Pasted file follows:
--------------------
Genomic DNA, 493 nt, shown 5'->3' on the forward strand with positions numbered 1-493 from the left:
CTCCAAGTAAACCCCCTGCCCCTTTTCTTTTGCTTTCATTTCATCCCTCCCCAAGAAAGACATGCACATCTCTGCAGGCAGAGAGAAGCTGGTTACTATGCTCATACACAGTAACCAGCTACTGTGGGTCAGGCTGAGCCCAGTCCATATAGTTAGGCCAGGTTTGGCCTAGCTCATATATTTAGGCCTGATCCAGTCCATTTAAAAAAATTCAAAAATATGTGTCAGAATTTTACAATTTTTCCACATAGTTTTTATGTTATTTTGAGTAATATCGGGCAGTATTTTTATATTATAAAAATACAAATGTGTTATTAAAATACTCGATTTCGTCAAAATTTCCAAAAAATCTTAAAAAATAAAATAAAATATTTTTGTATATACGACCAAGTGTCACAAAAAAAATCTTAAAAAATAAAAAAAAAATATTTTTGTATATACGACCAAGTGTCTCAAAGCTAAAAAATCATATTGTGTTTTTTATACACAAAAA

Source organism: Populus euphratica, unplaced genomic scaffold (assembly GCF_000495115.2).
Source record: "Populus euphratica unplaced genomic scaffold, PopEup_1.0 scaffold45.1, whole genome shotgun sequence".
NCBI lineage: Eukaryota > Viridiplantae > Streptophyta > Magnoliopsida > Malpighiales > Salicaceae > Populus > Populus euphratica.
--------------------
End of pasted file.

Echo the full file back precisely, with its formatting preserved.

Genomic DNA, 493 nt, shown 5'->3' on the forward strand with positions numbered 1-493 from the left:
CTCCAAGTAAACCCCCTGCCCCTTTTCTTTTGCTTTCATTTCATCCCTCCCCAAGAAAGACATGCACATCTCTGCAGGCAGAGAGAAGCTGGTTACTATGCTCATACACAGTAACCAGCTACTGTGGGTCAGGCTGAGCCCAGTCCATATAGTTAGGCCAGGTTTGGCCTAGCTCATATATTTAGGCCTGATCCAGTCCATTTAAAAAAATTCAAAAATATGTGTCAGAATTTTACAATTTTTCCACATAGTTTTTATGTTATTTTGAGTAATATCGGGCAGTATTTTTATATTATAAAAATACAAATGTGTTATTAAAATACTCGATTTCGTCAAAATTTCCAAAAAATCTTAAAAAATAAAATAAAATATTTTTGTATATACGACCAAGTGTCACAAAAAAAATCTTAAAAAATAAAAAAAAAATATTTTTGTATATACGACCAAGTGTCTCAAAGCTAAAAAATCATATTGTGTTTTTTATACACAAAAA

Source organism: Populus euphratica, unplaced genomic scaffold (assembly GCF_000495115.2).
Source record: "Populus euphratica unplaced genomic scaffold, PopEup_1.0 scaffold45.1, whole genome shotgun sequence".
NCBI lineage: Eukaryota > Viridiplantae > Streptophyta > Magnoliopsida > Malpighiales > Salicaceae > Populus > Populus euphratica.